Thursday, Jun 01, 2023

Harivansh Rai Bachchan: A Eulogy

Harivansh Rai Bachchan: A Eulogy

No summation or critique, only a discrete and deferential glimpse of his salient contributions and achievements, is all, by way of homage, that's possible for an expatriate vagrant to offer in memoriam.


To die is landing on some distant shore.

John Dryden (1631-1700)


With the doyen of Hindi poetry, Harivansh Rai Bachchan breathing his last at 95 in Mumbai on 18 January 2003, a phenomenon, unique to Hindi, comes to an end. Eulogy being no summation or critique, only a discrete and deferential glimpse of his salient contributions and achievements, is all, by way of homage, that's  possible for an expatriate vagrant to offer in memoriam.

Bachchan has paid a very reverential tribute to the entire vista of his provenance: Pratapgarh, Basti (Shravasti), Ayodhya, and Allahabad. He claimed all of his inheritance joyously and proudly. He not only remembered and memorialized his roots and forebears, he also recited them in his prose and poetry tirelessly.

He never forsook or failed Awadhi, his mother tongue. Repeatedly he would invoke it for his emotional and literary sustenance. While translating Khayyam's rubayiat he fumbled for a proper Hindi word for "cock", and he found his quest admirably answered in Tulasidas: Arunshikha (Uthe Lakhan nisi bigat suni arunsikha dhuni kaan The night over, Lakshman woke up on hearing the cock crow).

His passion for Awadhi made him a lifelong devotee of Tulasi who became his favorite and permanent treasure trove. And, from Awadhi folk songs he never ceased cherishing the lyrical and the lilting. He heard and sang them rapturously. One very popular kajri that I recall having read in his autobiography ran: Are raamaa kachchii kalii kachnaar chhuat dar lagai re Harii (O Rama, I fear touching the young bud of Kachnaar). The translation is too poor to mean anything.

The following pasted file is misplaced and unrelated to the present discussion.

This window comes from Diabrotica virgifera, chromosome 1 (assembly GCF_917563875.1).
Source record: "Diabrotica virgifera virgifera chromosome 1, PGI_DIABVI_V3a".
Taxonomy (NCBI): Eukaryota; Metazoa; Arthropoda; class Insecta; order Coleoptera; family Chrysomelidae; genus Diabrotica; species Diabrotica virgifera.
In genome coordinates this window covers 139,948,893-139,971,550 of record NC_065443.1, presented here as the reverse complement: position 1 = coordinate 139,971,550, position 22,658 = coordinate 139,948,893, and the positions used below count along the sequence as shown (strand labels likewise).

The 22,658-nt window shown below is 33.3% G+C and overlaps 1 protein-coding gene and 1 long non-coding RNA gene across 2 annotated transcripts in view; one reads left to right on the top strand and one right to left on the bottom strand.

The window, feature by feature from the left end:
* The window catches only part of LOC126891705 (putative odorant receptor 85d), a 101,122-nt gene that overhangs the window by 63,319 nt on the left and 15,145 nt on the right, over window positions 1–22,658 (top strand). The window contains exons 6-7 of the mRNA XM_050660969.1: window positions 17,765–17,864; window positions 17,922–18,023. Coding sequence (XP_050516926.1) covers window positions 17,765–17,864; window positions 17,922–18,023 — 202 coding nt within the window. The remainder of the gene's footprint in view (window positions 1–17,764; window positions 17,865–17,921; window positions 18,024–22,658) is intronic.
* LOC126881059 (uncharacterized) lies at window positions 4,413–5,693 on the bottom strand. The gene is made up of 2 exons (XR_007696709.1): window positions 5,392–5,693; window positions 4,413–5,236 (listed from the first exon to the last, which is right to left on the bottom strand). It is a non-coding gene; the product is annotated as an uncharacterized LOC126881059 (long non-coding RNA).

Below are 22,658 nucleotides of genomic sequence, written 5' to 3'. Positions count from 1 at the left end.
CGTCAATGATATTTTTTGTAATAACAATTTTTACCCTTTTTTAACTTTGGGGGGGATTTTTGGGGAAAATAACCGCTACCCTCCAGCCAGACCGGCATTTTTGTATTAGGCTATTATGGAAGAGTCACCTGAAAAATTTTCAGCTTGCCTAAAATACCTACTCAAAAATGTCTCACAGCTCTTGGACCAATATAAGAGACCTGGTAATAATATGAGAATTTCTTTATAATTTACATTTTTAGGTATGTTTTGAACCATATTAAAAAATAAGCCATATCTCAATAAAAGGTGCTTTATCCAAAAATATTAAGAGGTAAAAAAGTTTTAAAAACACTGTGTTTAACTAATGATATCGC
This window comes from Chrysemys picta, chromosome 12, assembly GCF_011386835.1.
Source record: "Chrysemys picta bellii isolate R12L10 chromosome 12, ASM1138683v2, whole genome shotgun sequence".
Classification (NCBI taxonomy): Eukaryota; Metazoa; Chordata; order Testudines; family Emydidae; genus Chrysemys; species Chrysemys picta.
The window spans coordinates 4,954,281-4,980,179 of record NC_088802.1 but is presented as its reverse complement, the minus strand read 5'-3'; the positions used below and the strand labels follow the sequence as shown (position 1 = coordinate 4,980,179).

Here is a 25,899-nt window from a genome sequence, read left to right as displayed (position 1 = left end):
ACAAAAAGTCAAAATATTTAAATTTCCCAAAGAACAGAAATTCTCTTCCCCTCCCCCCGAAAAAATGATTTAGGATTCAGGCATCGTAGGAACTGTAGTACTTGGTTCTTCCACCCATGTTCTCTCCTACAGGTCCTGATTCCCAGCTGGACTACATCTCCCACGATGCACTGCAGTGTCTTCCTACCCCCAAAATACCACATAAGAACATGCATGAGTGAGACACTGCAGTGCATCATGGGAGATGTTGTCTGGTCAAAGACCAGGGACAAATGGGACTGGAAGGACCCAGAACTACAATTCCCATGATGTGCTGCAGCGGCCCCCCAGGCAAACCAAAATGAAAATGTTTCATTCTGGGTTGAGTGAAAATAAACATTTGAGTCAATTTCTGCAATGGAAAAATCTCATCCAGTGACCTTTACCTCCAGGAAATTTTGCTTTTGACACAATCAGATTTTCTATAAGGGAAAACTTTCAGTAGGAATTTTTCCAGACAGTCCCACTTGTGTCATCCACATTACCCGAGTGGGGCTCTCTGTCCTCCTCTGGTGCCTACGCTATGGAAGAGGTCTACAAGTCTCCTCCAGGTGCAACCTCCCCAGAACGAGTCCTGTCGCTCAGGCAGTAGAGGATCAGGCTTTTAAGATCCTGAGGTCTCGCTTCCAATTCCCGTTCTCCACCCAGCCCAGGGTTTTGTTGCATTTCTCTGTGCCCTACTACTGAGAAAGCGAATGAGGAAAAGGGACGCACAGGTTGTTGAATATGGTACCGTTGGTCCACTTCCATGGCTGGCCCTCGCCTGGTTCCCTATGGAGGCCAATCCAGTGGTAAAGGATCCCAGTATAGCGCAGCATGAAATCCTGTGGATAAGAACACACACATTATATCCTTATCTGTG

His autobiography in four volumes, a landmark in Hindi literature, is sprinkled all over with Awadhi nouns and verbs, some of which he may have rescued from oblivion, and used effectively with exhilaration. As if in a confessional, he once wrote Man kii man hii meN rah jaatii baat binaa awadhi meN bole (Unless spoken in Awadhi many things remain mute). In a tribute to Allahabad he wrote gaata huuN apanii layaa bhaashaa siikh Allahabad nagar se (Having learnt my rhythms and language from Allahabad, I sing). He desired that his voice should remain distinct. And his voice remained unique (despite several imitators), like his famous gait and mien.

I had seen him in Agrawal Vidyalaya Inter College, Zero Road, Allahabad, in the late thirties. He was a teacher there. Those were the days when he had established his reputation as a popular poet, highly in demand. Those days he recited his poems, many a time, without even the benefit of a microphone, to very large audiences which would hear him spell bound and request for more.

I saw him in 1945-47 as a Lecturer in English, Allahabad University. I remember very distinctly the scene when he was walking by and saw a student trampling the lawn which had the sign: Don't Walk. He just asked the errant boy: Didn't you read the sign?